MP3 Ruben Garcia - Maybe Forgotten Forever
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26 MP3 Songs
ELECTRONIC: Soundscapes, ELECTRONIC: Ambient
"Something wonderful and magical happens when Ruben Garcia meets a piano. It happens to me sometimes; it happens to Ruben all the time."
Trance Port Special Editions is proud to announce the release of the second Special Edition, a 2-CD set surveying the musical career of minimalist composer Ruben Garcia. Over the past 12 years, Ruben has worked with Harold Budd ("Music for 3 Pianos," along with Daniel Lentz), ambient musicians A Produce and Richard Bone as well as guitarists Jeff Pearce and Steve Caton.
Ruben Garcia began his musical career with guitarist Steve Caton in the early '80s in a duo called Repetition Repetition, a weird collision of Philip Glass meets Jimi Hendrix. Later on, in 1992, Garcia began his solo career with the release of "Colors in Motion," an excursion into many classic electronic music styles, recalling the best of Klaus Schultze and Tangerine Dream pulse music.
In 1993, Garcia, Budd and Lentz collaborated on "Music For 3 Pianos," a six track set, now out of print and considered a rarity by collectors.
In successive years, Garcia has put out several solo recordings: "The Gatekeeper," [a solo piano improv album dedicated to the music of Eric Satie (1994),] "Room Full of Easels" (1996), "I Can Feel The Heat Closing In" (1998), and "Lakeland" (2000).
"Maybe Forgotten Forever" is a collection of old, new and unreleased Garcia tracks. Gathered from his five solo albums are classic tracks from each of those albums, plus six tracks previously unreleased (solo, with Richard Bone, and with A Produce).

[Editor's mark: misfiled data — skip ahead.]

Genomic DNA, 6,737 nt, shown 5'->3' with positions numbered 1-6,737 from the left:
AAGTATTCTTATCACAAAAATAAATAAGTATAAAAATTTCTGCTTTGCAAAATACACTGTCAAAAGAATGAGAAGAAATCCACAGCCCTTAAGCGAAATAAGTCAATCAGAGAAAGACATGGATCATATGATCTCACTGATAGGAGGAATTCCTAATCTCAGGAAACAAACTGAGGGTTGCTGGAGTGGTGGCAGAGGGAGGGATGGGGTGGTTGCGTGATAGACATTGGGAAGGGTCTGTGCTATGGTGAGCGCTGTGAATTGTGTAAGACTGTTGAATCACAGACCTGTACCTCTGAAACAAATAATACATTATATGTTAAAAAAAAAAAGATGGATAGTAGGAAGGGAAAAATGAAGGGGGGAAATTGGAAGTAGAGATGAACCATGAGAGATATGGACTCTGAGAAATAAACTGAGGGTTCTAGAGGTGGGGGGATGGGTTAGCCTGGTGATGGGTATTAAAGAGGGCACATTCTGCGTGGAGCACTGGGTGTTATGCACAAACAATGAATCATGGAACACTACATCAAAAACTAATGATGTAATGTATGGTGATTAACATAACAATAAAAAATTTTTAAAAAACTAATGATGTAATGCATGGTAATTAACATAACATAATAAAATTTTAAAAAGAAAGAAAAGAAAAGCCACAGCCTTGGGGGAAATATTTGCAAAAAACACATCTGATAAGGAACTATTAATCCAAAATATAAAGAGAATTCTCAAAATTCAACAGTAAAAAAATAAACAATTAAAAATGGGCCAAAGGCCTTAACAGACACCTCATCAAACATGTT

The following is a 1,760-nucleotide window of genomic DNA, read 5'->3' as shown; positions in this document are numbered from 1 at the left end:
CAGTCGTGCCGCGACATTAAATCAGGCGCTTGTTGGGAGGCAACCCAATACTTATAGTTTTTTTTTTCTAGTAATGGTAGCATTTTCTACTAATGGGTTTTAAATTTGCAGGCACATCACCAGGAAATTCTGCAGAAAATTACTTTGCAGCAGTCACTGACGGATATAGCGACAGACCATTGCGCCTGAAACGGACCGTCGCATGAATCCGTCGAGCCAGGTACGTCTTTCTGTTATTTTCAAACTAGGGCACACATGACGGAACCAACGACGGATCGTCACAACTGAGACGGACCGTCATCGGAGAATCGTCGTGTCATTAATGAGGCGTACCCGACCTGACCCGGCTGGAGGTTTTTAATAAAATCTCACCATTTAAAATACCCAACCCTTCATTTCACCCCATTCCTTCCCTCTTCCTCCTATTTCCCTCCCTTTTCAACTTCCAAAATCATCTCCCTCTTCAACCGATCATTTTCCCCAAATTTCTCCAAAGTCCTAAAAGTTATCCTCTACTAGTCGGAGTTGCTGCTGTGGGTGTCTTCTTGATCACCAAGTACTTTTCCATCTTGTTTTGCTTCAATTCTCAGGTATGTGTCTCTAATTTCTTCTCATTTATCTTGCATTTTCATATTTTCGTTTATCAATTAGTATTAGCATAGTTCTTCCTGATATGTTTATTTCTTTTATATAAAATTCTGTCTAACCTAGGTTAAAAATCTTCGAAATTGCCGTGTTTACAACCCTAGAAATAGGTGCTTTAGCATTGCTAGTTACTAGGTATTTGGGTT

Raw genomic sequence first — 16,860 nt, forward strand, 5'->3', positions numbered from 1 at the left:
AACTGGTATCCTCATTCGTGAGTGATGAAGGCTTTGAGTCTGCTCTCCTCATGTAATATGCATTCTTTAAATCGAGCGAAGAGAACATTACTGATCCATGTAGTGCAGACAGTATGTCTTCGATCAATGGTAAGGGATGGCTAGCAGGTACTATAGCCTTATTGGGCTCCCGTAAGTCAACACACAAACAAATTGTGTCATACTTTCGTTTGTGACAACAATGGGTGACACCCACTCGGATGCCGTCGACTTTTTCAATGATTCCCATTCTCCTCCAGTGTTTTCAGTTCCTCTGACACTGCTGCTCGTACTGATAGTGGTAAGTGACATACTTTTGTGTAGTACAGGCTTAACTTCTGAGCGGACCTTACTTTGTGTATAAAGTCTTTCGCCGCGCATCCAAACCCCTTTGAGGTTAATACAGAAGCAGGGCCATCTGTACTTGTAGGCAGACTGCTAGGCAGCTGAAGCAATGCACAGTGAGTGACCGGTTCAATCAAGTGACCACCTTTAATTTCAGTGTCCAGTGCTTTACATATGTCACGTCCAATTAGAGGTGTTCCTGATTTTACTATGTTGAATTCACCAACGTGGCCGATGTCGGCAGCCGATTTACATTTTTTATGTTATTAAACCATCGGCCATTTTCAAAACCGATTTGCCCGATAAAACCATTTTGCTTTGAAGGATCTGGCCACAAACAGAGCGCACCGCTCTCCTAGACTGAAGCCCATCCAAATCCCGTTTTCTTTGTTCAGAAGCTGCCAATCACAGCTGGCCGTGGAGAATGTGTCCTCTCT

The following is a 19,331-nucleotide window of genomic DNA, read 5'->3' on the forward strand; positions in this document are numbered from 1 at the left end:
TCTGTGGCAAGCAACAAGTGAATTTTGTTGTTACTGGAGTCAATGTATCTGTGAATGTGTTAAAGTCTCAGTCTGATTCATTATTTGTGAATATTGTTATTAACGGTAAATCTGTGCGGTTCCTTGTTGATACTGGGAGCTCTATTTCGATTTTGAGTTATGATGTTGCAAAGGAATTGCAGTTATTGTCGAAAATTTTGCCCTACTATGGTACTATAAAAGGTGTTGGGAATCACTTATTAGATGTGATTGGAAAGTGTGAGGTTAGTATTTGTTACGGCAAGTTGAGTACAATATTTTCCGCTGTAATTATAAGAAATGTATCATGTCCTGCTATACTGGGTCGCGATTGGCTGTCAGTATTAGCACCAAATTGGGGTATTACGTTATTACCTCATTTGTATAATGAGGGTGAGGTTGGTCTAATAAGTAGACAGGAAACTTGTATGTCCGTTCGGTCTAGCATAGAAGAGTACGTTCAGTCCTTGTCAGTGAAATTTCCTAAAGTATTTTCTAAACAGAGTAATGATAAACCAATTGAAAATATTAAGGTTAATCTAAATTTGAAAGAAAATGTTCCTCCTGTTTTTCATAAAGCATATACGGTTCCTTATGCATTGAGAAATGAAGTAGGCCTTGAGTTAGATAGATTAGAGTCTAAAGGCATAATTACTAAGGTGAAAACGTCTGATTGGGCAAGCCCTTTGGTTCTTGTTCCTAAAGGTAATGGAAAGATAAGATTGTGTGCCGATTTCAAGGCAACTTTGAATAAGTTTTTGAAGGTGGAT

Throughout the collection, Garcia's gift for melody and seductive rhythms shines through, as well as a gift for extended space/ambient excursions that in some cases exceed ten minutes in length. Sometimes unexpected, but always a pleasant surprise, the best of Ruben Garcia's musical career has finally been collected in one place.
MAYBE FORGOTTEN FOREVER
A RUBEN GARCIA RETROSPECTIVE
OVER 140 MINUTE OF MUSIC
FROM 5 SOLO ALBUMS, PLUS 6 UNRELEASED TRACKS
TRANCE PORT SPECIAL EDITIONS TP-CD-109
Maybe Forgotten Forever
Trance Port Special Editions (2004)
As career retrospectives go, Ruben Garcia's "Maybe Forgotten Forever" stands near or at the top of all the rest. This is, to put it bluntly, a staggeringly amazing 2-disc set and reveals just what a versatile, accomplished, and talented artist the man is. I was literally stunned by the time I got through just the first disc of this recording. How Garcia has escaped full-fledged notoriety is, honestly, beyond my comprehension. If you have any love for ambient music at all, I don't know how you can pass on this album, even if you don't care for every song (which, given the variety of music here, would be understandable). As a photograph of this important artist's recorded work so far, it's invaluable just for the sake of remembrance (hence, no doubt, the title).
Many of the songs here emphasize minimalism, especially on piano. Fans of Harold Budd, and to a lesser degree Brian Eno, will hear obvious similarities; however, lest you think Garcia is merely imitating Budd, my copy of the album (and, maybe every one is like this) comes with the following hand-written inscription inside the jewel case "To Whom It May Concern: Something wonderful and magical happens when Ruben Garcia meets a piano. It happens to me sometimes; it happens to Ruben all the time. (signed) Harold Budd." So, there ya go. An endorsement doesn't get any more solid than that, does it?